US biotech firm Moderna won’t seek an emergency use authorization for its coronavirus vaccine before November 25, its CEO told the Financial Times on Wednesday.
The news deals a blow to President Donald Trump’s hopes of having an injection ready before the election to give his campaign a much-needed boost.
Stephane Bancel told the newspaper: “November 25 is the time we will have enough safety data to be able to put into an EUA file that we would send to the FDA (Food and Drug Administration) — assuming that the safety data is good, i.e. a vaccine is deemed to be safe.”
Trump, whose approval has taken a hit over his handling of the Covid-19 crisis, has frequently hinted a vaccine could be ready before the November 3 vote.
This has raised concern among experts that his administration may attempt to interfere with the regulatory process for political reasons.
The Republican repeated his claim on Tuesday night, during a debate with his Democratic rival, former vice president Joe Biden.
“It’s a possibility that we’ll have the answer before November 1,” he said.
Moderna’s vaccine is one of 11 experimental vaccines in final stage trials.
Another is being developed by Pfizer, whose CEO Albert Bourla has taken the position that his company may have a clear answer about whether their shot works by October.
Most experts are skeptical of the claim, believing that the ongoing trials will not have sufficient statistical data to prove the drug’s safety and effectiveness by that time.
Speaking to the Washington Post on Tuesday, Bourla denied he was attempting to curry favor with the president by making his October claim.
“For me, the election day is an artificial day. The end of October is an artificial day. This is how we operate. If we can bring it earlier, we will,” he said.
© 2020 AFP
Spain becomes first EU nation with one million virus cases
Spain has become the first European Union nation to surpass a million coronavirus infections, official data showed Wednesday, as the government mulls fresh restrictions on public life to curb the spread of the disease.
The country recorded 16,973 confirmed cases of Covid-19 over the past 24 hours, the health ministry announced Wednesday, taking the total to 1,005,295 since its first case was diagnosed on January 31 on the remote island of La Gomera in the Canary Islands.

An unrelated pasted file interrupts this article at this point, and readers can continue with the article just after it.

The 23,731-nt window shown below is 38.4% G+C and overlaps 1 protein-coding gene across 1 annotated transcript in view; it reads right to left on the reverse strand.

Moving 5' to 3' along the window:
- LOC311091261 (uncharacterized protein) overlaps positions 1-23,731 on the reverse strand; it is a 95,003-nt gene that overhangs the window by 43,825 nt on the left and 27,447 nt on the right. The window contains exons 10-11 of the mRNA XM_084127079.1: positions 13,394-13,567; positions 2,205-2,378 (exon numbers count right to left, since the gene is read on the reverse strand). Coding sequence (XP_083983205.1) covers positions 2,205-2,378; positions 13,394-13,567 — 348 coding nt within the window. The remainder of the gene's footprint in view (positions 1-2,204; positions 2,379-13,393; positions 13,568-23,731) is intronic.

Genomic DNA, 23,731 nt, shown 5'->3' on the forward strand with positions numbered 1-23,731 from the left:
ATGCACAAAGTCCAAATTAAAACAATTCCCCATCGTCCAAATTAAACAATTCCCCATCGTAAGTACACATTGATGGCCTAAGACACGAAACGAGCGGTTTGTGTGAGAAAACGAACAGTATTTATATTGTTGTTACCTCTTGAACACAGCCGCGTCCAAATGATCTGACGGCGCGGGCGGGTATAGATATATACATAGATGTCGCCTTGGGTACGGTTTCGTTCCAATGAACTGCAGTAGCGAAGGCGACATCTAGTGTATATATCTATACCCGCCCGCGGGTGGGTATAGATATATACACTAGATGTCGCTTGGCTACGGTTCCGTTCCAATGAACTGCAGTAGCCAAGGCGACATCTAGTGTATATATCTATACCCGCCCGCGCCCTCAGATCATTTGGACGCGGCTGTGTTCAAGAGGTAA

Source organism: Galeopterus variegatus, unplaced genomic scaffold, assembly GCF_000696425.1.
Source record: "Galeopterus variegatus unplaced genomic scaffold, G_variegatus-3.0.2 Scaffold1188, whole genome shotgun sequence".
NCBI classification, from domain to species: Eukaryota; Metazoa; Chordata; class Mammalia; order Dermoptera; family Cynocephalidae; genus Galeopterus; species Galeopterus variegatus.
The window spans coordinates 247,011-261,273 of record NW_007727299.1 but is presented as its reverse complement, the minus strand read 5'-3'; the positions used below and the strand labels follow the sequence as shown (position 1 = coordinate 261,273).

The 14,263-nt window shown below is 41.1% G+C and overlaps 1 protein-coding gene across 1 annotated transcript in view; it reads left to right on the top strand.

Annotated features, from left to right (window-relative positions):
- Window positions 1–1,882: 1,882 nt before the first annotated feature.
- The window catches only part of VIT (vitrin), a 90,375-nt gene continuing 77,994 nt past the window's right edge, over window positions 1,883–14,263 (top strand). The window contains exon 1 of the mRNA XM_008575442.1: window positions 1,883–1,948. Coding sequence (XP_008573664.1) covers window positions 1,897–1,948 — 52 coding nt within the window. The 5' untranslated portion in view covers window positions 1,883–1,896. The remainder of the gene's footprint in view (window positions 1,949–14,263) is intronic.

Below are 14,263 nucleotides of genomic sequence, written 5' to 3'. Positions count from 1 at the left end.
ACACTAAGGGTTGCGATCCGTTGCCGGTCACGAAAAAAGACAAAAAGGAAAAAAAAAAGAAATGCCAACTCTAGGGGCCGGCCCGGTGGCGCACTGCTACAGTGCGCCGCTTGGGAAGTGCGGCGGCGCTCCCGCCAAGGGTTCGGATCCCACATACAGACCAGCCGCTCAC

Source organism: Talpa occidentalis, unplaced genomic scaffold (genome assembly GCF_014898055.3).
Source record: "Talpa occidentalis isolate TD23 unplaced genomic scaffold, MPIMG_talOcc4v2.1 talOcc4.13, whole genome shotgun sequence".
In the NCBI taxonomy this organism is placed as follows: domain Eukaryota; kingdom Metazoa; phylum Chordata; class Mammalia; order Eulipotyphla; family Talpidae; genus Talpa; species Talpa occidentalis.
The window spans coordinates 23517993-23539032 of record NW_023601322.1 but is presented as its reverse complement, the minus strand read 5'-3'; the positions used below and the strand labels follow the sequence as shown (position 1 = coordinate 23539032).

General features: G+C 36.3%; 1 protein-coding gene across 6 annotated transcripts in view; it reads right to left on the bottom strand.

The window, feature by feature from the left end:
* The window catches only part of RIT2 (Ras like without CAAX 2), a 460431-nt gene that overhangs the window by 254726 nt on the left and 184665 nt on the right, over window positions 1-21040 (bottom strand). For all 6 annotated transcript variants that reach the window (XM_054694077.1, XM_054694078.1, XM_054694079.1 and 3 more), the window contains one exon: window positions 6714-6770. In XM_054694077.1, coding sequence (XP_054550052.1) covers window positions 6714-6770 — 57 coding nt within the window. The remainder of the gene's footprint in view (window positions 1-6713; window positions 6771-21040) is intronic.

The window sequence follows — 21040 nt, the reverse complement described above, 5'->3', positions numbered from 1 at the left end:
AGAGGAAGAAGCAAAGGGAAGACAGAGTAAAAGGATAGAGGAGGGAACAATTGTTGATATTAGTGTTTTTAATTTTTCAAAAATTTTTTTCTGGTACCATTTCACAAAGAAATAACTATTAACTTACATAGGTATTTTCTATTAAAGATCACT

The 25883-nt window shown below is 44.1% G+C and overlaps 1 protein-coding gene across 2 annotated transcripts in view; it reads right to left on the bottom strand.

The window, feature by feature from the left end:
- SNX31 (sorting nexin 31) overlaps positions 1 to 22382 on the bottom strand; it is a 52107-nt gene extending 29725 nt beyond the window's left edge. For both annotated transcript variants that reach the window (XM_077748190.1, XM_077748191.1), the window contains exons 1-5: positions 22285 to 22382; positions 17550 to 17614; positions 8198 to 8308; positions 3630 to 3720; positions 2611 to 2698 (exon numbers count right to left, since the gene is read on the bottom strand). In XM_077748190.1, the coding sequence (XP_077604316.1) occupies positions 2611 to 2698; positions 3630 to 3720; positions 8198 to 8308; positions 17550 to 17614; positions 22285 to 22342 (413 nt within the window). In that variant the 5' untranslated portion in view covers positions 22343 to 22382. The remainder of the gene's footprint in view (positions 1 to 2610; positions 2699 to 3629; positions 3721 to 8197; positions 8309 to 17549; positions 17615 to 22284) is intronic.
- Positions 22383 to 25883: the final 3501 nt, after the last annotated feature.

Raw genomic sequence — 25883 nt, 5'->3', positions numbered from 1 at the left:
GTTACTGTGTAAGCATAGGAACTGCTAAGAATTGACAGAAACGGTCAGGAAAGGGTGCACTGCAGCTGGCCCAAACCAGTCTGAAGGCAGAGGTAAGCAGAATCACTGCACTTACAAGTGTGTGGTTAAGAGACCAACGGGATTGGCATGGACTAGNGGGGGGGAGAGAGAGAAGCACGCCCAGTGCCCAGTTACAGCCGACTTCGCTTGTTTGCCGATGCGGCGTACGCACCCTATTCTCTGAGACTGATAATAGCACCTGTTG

Of this number, 34,366 people have died, after 156 more deaths were recorded in the previous 24 hours.
Spain, which is home to around 47 million people, is only the sixth country in the world to cross this grim milestone after the United States, India, Brazil, Russia and Argentina, according to an AFP tally based on official figures.
‘Vote these monsters out’: Trump officials weigh deep funding cuts to COVID-19 relief, newborn screenings in Democratic-led cities
Documents obtained by Politico reveal that the Trump White House is weighing millions of dollars in federal funding cuts to Covid-19 relief, newborn screenings, and other crucial healthcare programs in Democrat-led cities, a move critics decried as politically motivated "retribution" that could have a devastating impact on poor and sick Americans amid the ongoing pandemic.
Politico reported late Tuesday that the Department of Health and Human Services (HHS) has "identified federal grants covering... nearly 200 health programs that could be in line for cuts as part of a sweeping government-wide directive the administration is advancing during the final weeks of the presidential campaign and amid an intensifying pandemic Trump has downplayed."
Paul McCartney to release new lockdown album
British pop legend Paul McCartney revealed Wednesday he will release the third in a trilogy of self-titled solo albums this year, after resurrecting unfinished music during the coronavirus lockdown.
The former Beatle's latest record "McCartney III", which will be unveiled on December 11, follows months of work at his home studio in Sussex in southern England on previously started and new songs.
It has all been written, produced and performed by McCartney, who said he hadn't been planning to release an album in 2020 until the pandemic forced him to stay at home for months.
"I had some stuff I'd worked on over the years but sometimes time would run out and it would be left half-finished so I started thinking about what I had," McCartney said, in comments published by Britain's Press Association news agency.